The Scottish Human Rights Commission has voiced its opposition to the "deeply regressive" provisions in the UK Government’s Bill of Rights Bill, published yesterday. 

The Commission is clear in its view that the Human Rights Act, which the bill would repeal and replace, works well as it stands – noting that its opinion is shared across UK and Scottish human rights organisations, the UK Joint Committee on Human Rights, and the UK Government’s own Independent Human Rights Act Review, which concluded there is no case for widespread reform.  

"We strongly urge the UK Government, MPs and Members of the Lords to respect the UK’s obligations under the European Convention on Human Rights and retain the Human Rights Act in its current form", the Commission stated.

It has particularly concerns about the following proposals in the bill: 

  • directing national courts as to how to interpret and apply human rights, which it says would interfere with the role of courts, undermine the separation of powers, and reduce accountability for breaches of rights;
  • decoupling UK courts’ interpretation of Convention rights from the European Court of Human Rights, which will introduce confusion and uncertainty for rights holders and duty bearers alike, and may further reduce rights protection;
  • requiring a rights holder to demonstrate "significant disadvantage" before being permitted to pursue a remedy for a breach of their human rights in court, which would "severely undermine the development of a rights-respecting culture and the international human rights requirement to provide an adequate remedy for all human rights breaches";
  • requiring UK courts to take into account the wider conduct of rights holders, undermining the universality of human rights, a fundamental principle of human rights law; and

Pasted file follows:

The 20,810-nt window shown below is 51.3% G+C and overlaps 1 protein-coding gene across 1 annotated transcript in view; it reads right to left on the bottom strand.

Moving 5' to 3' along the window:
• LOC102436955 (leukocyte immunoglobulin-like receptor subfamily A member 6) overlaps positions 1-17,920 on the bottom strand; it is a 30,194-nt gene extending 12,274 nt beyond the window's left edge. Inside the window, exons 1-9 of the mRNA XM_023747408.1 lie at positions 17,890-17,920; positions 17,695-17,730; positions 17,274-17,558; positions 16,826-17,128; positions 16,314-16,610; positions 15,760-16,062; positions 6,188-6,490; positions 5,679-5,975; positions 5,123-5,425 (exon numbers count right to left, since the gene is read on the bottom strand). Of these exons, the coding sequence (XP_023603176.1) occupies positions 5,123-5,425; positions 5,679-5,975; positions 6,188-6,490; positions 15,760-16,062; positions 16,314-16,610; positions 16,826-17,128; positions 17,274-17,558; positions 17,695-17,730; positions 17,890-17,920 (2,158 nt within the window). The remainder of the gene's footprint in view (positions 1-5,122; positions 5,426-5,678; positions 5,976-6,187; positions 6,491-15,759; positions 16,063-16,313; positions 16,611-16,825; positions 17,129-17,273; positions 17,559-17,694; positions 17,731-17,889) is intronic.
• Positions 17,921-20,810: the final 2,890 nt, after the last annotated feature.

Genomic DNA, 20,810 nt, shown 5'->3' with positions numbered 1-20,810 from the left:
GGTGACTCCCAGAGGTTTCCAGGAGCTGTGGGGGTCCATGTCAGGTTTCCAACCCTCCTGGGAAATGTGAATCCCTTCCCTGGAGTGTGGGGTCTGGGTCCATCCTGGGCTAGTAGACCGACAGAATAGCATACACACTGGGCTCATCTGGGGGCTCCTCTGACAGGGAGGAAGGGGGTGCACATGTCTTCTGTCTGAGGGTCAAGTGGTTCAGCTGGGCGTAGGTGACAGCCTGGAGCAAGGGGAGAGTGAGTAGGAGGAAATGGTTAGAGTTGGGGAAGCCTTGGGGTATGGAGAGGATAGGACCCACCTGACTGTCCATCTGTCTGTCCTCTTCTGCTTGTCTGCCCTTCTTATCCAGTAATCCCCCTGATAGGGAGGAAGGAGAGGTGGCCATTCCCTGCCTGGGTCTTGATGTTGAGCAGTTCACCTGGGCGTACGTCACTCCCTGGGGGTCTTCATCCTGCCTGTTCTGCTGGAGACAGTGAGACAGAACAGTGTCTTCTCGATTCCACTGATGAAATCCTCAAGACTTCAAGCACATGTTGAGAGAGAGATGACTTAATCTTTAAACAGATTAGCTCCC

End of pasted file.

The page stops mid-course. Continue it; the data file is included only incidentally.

• the impact of repealing the Human Rights Act in Scotland – the Act is embedded into the Scotland Act, and "The potential impact of repealing the Human Rights Act, in terms of the fulfilment of human rights in Scotland, does not appear to have been adequately considered."

Ian Duddy, Chair of the Scottish Human Rights Commission, commented: "The UK Government’s new 'Bill of Rights' will water down human rights protections, erect additional barriers to accessing justice and see the UK refuse to comply in full with decisions of the European Court of Human Rights.  

"Over the last 20 years the Human Rights Act has helped protect the rights of individuals throughout the UK, including children, disabled people, workers, victims of crime, and those seeking asylum. The Human Rights Act has also safeguarded access to justice, privacy, freedom of religion or belief and the right to protest.

"We are concerned that the UK Government’s new 'Bill of Rights' will undermine this progress and strip away accountability, oversight and access to justice. If passed, the impact would be deeply regressive, undermining 20 years of human rights law and policy development across the UK, making it harder for people to enforce their rights and putting the UK in breach of its international obligations."

He called on the UK Government to present the bill for pre-legislative scrutiny "so that its implications for everyone can be examined and understood".